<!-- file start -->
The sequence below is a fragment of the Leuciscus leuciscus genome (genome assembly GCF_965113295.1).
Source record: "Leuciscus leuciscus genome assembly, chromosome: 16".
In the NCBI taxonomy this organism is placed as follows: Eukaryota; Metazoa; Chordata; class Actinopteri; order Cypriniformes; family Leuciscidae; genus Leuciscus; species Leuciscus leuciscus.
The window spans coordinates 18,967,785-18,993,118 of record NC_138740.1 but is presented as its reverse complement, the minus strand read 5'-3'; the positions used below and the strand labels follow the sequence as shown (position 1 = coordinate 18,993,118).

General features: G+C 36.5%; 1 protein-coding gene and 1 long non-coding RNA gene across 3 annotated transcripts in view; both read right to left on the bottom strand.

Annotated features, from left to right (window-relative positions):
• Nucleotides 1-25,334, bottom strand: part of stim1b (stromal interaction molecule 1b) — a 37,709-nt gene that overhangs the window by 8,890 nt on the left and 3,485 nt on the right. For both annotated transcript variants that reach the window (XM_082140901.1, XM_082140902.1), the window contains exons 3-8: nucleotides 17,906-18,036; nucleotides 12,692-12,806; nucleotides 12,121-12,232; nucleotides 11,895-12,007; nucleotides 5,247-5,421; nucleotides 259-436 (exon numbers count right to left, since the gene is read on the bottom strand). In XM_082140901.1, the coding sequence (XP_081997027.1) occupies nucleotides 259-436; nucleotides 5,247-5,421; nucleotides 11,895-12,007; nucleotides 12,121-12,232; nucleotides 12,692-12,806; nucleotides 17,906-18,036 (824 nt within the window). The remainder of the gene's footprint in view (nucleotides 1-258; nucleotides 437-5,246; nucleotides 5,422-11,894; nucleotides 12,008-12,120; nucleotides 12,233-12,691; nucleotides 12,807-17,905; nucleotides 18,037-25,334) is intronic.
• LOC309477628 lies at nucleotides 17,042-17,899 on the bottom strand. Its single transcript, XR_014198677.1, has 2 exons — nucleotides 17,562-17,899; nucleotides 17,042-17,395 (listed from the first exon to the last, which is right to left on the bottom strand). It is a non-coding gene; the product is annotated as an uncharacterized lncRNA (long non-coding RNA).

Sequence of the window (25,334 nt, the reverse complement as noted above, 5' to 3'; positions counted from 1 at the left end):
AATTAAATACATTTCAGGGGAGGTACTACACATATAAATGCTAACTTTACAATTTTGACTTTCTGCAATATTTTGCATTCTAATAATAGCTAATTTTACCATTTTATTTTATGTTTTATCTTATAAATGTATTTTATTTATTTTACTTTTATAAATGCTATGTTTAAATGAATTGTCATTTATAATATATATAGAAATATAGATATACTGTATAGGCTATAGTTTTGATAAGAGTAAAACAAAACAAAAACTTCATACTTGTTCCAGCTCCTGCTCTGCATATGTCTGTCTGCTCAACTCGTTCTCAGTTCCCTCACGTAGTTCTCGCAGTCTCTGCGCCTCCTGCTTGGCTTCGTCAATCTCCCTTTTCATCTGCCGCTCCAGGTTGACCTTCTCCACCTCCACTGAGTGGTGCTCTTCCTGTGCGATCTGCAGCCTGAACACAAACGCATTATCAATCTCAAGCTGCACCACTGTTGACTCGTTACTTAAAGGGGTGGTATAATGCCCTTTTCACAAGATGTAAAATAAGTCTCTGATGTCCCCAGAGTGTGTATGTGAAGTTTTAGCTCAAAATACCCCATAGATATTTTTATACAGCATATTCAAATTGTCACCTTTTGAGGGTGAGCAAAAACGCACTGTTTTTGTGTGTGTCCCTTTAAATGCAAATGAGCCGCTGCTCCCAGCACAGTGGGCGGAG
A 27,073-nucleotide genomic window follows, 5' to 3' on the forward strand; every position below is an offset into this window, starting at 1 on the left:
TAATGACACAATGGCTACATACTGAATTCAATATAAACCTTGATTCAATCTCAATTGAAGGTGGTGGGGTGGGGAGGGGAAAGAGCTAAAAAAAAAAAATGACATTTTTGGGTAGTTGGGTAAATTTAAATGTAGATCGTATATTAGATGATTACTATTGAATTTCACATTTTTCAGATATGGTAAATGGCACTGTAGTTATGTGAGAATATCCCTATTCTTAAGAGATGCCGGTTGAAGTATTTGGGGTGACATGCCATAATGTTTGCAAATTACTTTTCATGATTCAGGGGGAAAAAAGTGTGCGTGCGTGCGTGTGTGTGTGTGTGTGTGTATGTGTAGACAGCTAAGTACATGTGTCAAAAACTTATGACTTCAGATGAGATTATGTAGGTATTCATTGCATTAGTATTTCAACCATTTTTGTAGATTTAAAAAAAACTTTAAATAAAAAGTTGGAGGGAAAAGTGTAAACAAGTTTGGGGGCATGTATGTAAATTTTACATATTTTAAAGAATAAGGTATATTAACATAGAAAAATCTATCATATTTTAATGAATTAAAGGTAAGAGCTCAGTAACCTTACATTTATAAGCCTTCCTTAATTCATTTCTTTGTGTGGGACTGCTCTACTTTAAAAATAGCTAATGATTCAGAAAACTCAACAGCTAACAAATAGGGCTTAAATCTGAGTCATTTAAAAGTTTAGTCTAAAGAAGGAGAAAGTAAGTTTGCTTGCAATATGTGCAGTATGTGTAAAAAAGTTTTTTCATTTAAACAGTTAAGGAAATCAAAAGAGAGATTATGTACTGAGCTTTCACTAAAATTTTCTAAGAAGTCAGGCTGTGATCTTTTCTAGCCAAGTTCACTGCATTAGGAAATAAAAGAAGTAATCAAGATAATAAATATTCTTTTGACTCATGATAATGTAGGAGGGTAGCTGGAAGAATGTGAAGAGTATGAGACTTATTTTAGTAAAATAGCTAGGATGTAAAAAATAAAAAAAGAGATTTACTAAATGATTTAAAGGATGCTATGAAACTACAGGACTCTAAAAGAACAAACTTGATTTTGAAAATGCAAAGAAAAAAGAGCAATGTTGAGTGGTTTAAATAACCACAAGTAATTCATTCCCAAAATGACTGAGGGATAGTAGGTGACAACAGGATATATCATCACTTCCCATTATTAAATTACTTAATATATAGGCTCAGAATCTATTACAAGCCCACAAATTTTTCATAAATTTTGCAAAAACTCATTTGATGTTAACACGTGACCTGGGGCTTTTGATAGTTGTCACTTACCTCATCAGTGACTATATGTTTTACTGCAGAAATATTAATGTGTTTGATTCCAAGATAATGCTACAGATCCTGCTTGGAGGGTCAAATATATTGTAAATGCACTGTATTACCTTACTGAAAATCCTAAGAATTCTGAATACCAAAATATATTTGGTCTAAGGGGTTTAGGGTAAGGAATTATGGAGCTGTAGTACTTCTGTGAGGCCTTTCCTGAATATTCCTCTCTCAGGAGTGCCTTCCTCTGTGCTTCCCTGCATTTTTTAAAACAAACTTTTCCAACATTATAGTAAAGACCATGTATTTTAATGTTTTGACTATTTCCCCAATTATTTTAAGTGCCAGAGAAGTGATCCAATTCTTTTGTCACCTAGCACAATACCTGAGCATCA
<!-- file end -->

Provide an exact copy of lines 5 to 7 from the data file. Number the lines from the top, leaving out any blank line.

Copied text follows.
General features: G+C 36.5%; 1 protein-coding gene and 1 long non-coding RNA gene across 3 annotated transcripts in view; both read right to left on the bottom strand.

Annotated features, from left to right (window-relative positions):
• Nucleotides 1-25,334, bottom strand: part of stim1b (stromal interaction molecule 1b) — a 37,709-nt gene that overhangs the window by 8,890 nt on the left and 3,485 nt on the right. For both annotated transcript variants that reach the window (XM_082140901.1, XM_082140902.1), the window contains exons 3-8: nucleotides 17,906-18,036; nucleotides 12,692-12,806; nucleotides 12,121-12,232; nucleotides 11,895-12,007; nucleotides 5,247-5,421; nucleotides 259-436 (exon numbers count right to left, since the gene is read on the bottom strand). In XM_082140901.1, the coding sequence (XP_081997027.1) occupies nucleotides 259-436; nucleotides 5,247-5,421; nucleotides 11,895-12,007; nucleotides 12,121-12,232; nucleotides 12,692-12,806; nucleotides 17,906-18,036 (824 nt within the window). The remainder of the gene's footprint in view (nucleotides 1-258; nucleotides 437-5,246; nucleotides 5,422-11,894; nucleotides 12,008-12,120; nucleotides 12,233-12,691; nucleotides 12,807-17,905; nucleotides 18,037-25,334) is intronic.